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Phase-current Sensor and Short-circuit Detection based on Rogowski Coils Integrated with Gate Driver for 1.2 kV SiC MOSFET Half-bridge Module

Year: 2019 | Author: Slavko Mocevic | Paper: T4.6
Gate Driver Prototype
Fig. 1. Gate Driver Prototype
The necessity of having a new, fast, and reliable short-circuit protection method for SiC applications, and the emergence of high density, high efficiency trends, drove the introduction of the gate driver (GD) with an integrated Rogowski switch-current sensor (RSCS). In the newly designed GD, switch currents are measured and used for protection, while the same information is used for obtaining the phase current with a simple manipulation on the GD itself (shown on Fig. 1). Outputting the phase current from the GD is possible by knowing the switch currents in the complete switching cycle and simply subtracting these two currents. The chosen GD architecture is one where an RSCS for the top and bottom device is placed on the controller (common) ground. A digital reconstruction of the phase current is chosen, as shown in Fig. 2. The di/dt information, scaled with a factor of mutual inductance, is being con-stantly integrated by an active integrator. The output voltage of an integrator linearly represents current in the system. After buffer, there is a two-stage analog-to-digital converter (ADC) filter with a cutoff frequency of 3.3 MHz. Its main role is to filter out any high frequency ringing in the current information during switching instances. The OpAmp level shifter is employed to adjust the signal to the proper values for ADC sampling. The chosen sample rate of the ADC is 2.5 MHz in order to reduce delay of the current measurement. Two ADCs for the top and bottom switch currents are synchronized and send data in the field-programmable gate array (FPGA) at the same time instances. Immediately after successful subtraction, the FPGA starts placing that information on the digital-to-analog converter (DAC). A 2.5 Msps DAC with a small settling time, is chosen to convert information back to analog, without minimizing delay. The gate driver is able to successfully reconstruct the phase current under a dv/dt of 15 V/ns. The delay between the reconstructed phase current and the current in the system is 1.61 μs. The absolute error of the RSCS for both high and low currents is a maximum of 3 A for frequen-cies above 10 kHz. This is promising for applications with intended switching frequencies above 10 kHz and are within the silicon carbide (SiC) MOSFET domain. The reconstruction error is a maximum of 3 A for both high and low currents. The linearity error is 2.5 %. A fast detection time of 80 ns for short-circuit events, and a reaction time of 200 ns are achieved; both limit overheat-ing and stresses in the module. The total time spent in protecting the short-circuit is around 1.2 μs, minimizing overshoot and thermal stresses.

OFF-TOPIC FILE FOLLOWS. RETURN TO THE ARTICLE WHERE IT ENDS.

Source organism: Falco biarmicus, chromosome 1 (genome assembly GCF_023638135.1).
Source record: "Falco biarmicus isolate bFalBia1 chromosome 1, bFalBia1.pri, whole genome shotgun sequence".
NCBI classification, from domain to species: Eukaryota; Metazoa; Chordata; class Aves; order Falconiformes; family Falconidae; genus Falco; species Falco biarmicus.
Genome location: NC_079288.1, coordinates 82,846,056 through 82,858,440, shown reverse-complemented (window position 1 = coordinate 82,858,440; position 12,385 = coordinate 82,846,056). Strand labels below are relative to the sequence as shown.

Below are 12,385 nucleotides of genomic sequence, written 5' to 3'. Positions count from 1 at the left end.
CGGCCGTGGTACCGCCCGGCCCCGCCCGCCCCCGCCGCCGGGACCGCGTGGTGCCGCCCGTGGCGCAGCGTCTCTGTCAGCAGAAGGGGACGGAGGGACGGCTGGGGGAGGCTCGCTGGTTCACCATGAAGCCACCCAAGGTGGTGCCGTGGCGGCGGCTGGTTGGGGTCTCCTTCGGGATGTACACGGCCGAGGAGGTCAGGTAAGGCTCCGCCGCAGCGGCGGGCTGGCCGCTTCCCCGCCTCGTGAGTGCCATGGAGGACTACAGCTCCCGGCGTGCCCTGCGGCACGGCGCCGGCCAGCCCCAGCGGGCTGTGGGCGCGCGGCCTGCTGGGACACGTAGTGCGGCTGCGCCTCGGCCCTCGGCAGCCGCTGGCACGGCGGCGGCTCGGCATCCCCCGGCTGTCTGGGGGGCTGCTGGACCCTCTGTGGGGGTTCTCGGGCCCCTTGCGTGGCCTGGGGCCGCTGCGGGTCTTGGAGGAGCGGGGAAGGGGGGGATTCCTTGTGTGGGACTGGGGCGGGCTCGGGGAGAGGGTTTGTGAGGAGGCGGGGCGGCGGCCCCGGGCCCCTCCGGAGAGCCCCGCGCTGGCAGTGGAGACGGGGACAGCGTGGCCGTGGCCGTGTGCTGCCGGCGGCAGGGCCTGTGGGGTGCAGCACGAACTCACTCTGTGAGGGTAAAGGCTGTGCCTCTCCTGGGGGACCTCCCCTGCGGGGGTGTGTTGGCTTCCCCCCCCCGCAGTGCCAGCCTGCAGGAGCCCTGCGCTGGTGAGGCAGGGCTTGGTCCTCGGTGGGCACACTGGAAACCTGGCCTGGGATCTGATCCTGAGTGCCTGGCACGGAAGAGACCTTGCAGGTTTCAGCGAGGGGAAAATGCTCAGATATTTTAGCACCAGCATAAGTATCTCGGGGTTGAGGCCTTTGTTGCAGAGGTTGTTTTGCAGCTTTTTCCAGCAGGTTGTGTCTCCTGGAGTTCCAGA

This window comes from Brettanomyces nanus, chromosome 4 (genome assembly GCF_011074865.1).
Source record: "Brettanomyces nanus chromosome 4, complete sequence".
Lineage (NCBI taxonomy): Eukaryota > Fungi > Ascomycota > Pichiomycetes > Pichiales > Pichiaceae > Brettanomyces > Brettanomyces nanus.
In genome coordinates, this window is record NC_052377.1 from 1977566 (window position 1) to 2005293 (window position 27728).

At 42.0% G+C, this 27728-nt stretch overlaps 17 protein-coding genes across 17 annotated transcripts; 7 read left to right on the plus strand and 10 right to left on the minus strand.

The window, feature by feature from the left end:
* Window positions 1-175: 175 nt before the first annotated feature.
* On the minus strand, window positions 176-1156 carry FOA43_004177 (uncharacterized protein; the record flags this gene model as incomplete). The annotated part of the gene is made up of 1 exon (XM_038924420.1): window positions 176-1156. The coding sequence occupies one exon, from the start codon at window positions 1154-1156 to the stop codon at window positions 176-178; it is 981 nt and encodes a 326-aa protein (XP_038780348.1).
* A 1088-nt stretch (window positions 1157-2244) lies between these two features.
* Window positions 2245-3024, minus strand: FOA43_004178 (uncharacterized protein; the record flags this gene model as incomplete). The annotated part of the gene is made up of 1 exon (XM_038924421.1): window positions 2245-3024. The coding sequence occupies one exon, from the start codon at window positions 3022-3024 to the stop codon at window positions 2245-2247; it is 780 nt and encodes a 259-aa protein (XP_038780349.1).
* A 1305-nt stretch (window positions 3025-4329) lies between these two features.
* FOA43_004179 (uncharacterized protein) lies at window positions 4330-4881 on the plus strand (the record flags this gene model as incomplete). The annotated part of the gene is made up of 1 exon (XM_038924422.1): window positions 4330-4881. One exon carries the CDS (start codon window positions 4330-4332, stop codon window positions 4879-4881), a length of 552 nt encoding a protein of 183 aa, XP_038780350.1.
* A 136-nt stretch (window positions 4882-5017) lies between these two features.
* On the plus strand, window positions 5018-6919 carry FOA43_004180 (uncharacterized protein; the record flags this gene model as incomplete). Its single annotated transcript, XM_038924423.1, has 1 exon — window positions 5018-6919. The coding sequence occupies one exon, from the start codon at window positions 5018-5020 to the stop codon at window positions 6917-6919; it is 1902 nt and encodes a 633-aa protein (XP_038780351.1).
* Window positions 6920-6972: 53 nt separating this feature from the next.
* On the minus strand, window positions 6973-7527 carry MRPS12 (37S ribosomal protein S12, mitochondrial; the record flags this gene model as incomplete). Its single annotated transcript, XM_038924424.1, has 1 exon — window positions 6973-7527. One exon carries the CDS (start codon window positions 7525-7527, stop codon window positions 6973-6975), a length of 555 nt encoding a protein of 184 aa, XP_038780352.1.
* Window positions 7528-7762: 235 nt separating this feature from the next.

Digital phase current reconstruction principle.
Fig. 2. Digital phase current reconstruction principle.

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